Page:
Bees in a Deserted Hive
- The Pillar of Fire by Nikolai Gumilev, translated by Richard McKane
Anvil, 252 pp, £12.95, August 1999, ISBN 0 85646 310 8
In 1916, Private Nikolai Gumilev and two of his superiors came under fire on the bank of the River Dvina north of St Petersburg; the two officers jumped into the nearest trench. Gumilev wouldn’t be rushed: still in range of the battery on the other side of the river, he lit a cigarette and smoked it. Only then did he join the others. He was reprimanded for ‘unnecessary bravery’. Perhaps the original phrasing was stronger – ‘stupidity’ is a word you could imagine using – but the colonel who recorded the incident preferred the more flattering accusation for the regiment’s poet.
Poets attract legends, particularly in Russia, where throughout the 19th century the influence of Western European literature, much of it translated at two removes, from English into French into Russian, was strongly felt, after the fact. The first major craze was sentimentalism, sparked off by Karamzin’s imitations of late 18th-century French romances. Byronism came next, fuelled by Pushkin and Lermontov, with their misunderstood heroes lost in love and keen on duels. The poets lived the legends, too, and Gumilev fought his own duel in 1909 – somewhat after the date at which it was fashionable – with Maximilian Voloshin, another poet, at Chernaya Rechka, the spot Pushkin had also chosen. His sense of adventure took him to Africa three times, on the first two occasions as an enthusiastic amateur explorer and collector, the third time with the half-hearted patronage of the Academy of Sciences. The story of his third journey, rediscovered in 1987 and published in Ogonek, begins with him courting the experts at the University of St Petersburg. He took them an Egyptian folding icon from his previous trip (mysteriously depicting the Virgin Mary on one side and a one-legged saint on the other); they were delighted with his find, but even more excited by the travels themselves, asking him whether there were very many lions, whether the hyenas were dangerous, and what the traveller does if he is attacked by a horde of Abyssinians. The rather more serious Academy of Sciences was less easily won over, but he secured some funding after five months’ petitioning.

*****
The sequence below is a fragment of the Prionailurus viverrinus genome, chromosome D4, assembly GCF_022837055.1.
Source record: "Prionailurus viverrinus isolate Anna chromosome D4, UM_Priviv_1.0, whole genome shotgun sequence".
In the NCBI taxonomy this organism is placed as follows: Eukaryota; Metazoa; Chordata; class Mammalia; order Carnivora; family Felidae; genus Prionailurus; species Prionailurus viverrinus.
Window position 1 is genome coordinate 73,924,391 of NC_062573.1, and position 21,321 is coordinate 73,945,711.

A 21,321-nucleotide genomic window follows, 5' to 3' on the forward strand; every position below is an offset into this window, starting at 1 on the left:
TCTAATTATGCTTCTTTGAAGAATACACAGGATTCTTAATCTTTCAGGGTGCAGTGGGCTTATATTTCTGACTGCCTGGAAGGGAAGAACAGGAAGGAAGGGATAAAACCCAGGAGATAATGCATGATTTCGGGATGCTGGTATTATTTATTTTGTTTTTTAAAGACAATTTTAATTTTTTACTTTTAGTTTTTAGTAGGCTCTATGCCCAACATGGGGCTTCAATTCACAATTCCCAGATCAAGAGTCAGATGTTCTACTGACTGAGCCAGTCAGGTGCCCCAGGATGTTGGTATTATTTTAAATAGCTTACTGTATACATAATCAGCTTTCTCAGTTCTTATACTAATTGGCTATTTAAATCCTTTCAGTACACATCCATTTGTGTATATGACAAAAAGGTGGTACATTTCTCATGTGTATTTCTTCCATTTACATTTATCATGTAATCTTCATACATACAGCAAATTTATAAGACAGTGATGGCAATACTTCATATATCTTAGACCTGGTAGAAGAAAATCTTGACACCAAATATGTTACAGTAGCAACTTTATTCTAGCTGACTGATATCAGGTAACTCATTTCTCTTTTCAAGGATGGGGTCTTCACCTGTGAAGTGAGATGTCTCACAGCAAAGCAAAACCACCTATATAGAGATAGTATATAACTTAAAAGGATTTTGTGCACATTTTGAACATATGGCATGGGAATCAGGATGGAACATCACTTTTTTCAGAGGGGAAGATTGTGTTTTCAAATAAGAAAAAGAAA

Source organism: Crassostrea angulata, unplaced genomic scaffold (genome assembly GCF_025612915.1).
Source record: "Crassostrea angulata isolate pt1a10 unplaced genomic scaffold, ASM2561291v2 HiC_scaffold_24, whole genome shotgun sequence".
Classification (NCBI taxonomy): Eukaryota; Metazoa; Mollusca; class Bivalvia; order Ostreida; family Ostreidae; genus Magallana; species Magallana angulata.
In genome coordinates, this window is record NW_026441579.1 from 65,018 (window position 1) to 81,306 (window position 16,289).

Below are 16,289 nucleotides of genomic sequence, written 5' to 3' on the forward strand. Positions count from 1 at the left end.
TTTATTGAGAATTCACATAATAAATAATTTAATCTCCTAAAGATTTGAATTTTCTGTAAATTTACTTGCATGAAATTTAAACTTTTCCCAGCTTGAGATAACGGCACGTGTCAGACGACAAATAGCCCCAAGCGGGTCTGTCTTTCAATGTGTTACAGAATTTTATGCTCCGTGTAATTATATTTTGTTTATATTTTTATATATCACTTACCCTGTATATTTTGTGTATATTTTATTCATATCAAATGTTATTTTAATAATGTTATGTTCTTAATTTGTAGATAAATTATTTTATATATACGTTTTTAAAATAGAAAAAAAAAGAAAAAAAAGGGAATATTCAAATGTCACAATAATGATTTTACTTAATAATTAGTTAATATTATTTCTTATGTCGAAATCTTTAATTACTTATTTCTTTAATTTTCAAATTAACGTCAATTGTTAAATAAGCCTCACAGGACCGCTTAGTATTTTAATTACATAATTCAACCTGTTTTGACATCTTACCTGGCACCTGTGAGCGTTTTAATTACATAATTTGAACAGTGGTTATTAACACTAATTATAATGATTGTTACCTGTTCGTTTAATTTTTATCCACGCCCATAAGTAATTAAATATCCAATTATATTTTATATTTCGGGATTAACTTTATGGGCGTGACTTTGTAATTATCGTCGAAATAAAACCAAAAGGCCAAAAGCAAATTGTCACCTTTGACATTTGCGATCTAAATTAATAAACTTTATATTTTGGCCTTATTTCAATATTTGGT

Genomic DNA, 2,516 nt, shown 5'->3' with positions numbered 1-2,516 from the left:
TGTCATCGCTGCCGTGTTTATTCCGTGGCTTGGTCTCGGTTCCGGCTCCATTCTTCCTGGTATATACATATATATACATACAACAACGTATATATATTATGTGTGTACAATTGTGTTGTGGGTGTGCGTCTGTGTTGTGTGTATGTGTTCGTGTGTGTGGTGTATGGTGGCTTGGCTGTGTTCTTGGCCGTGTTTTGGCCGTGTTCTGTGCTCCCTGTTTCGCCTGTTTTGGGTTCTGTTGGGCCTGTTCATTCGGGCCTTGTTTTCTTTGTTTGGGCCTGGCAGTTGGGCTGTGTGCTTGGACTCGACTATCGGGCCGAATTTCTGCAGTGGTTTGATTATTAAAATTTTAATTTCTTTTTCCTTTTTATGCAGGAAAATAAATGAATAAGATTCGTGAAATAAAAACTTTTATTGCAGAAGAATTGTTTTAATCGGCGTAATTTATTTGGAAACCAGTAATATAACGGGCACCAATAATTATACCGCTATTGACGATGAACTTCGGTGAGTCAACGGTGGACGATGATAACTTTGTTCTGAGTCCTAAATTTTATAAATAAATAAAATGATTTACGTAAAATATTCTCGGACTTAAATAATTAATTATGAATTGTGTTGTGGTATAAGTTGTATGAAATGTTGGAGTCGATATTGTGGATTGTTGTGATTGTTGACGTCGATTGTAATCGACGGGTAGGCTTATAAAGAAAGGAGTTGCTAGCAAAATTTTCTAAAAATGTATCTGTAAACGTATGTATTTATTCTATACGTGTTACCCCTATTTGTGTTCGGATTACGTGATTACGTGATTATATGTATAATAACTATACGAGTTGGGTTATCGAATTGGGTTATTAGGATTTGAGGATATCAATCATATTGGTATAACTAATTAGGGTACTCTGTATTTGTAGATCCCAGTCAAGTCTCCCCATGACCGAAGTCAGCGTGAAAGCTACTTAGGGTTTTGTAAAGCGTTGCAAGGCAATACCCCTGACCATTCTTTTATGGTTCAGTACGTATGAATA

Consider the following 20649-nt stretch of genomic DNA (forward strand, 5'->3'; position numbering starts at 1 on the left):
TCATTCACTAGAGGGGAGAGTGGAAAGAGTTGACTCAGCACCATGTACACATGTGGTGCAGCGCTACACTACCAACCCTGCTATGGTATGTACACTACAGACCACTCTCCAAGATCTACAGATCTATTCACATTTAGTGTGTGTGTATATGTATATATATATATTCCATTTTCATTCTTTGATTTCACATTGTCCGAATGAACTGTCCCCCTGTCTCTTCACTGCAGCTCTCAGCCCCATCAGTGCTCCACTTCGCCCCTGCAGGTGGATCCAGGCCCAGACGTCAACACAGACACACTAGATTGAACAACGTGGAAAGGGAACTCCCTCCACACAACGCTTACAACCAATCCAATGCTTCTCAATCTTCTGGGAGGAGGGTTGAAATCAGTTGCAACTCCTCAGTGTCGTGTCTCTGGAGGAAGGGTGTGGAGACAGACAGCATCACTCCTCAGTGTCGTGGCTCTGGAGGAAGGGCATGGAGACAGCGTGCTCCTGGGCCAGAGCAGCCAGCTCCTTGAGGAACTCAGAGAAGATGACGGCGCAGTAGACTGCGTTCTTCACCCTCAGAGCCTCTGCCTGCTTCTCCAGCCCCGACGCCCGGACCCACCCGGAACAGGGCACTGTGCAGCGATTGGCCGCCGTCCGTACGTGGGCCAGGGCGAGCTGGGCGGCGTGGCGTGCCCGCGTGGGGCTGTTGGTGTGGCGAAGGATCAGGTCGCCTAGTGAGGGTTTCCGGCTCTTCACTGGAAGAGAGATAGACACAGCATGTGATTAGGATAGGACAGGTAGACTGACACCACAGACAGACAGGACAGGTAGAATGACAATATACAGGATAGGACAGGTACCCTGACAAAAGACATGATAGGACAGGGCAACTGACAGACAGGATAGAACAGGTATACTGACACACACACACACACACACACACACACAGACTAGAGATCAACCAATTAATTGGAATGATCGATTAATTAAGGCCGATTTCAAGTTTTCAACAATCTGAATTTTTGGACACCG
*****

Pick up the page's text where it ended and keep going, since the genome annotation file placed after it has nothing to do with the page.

Gumilev was also a collector of people. He met Akhmatova in 1903, when he was 17 and she was 14, and pestered her on and off for seven years until she married him. (They divorced in 1918; she found his affairs difficult to handle. Their son, Lev, followed in his explorer father’s footsteps and became an anthropologist.) He collected anything and anyone he might find improving; a notebook he kept during a visit to London in 1917 lists essential reading (Browning, Chesterton, Poe) and details appointments with the people he needed to know: Arthur Waley at the British Museum, a guide in his versions of Chinese and Persian poetry; Akhmatova’s friend Boris Anrep, who made the mosaic on the floor of the National Gallery; C.R.W. Nevinson, the painter whom everyone needed to know; and Ottoline Morrell and the rest of the Bloomsbury set, with whom he spent a weekend at Garsington. He’d always wanted to go to Madagascar; but he was arrested and shot in 1921, during the first wave of disappearances under the Bolsheviks. He was 35.
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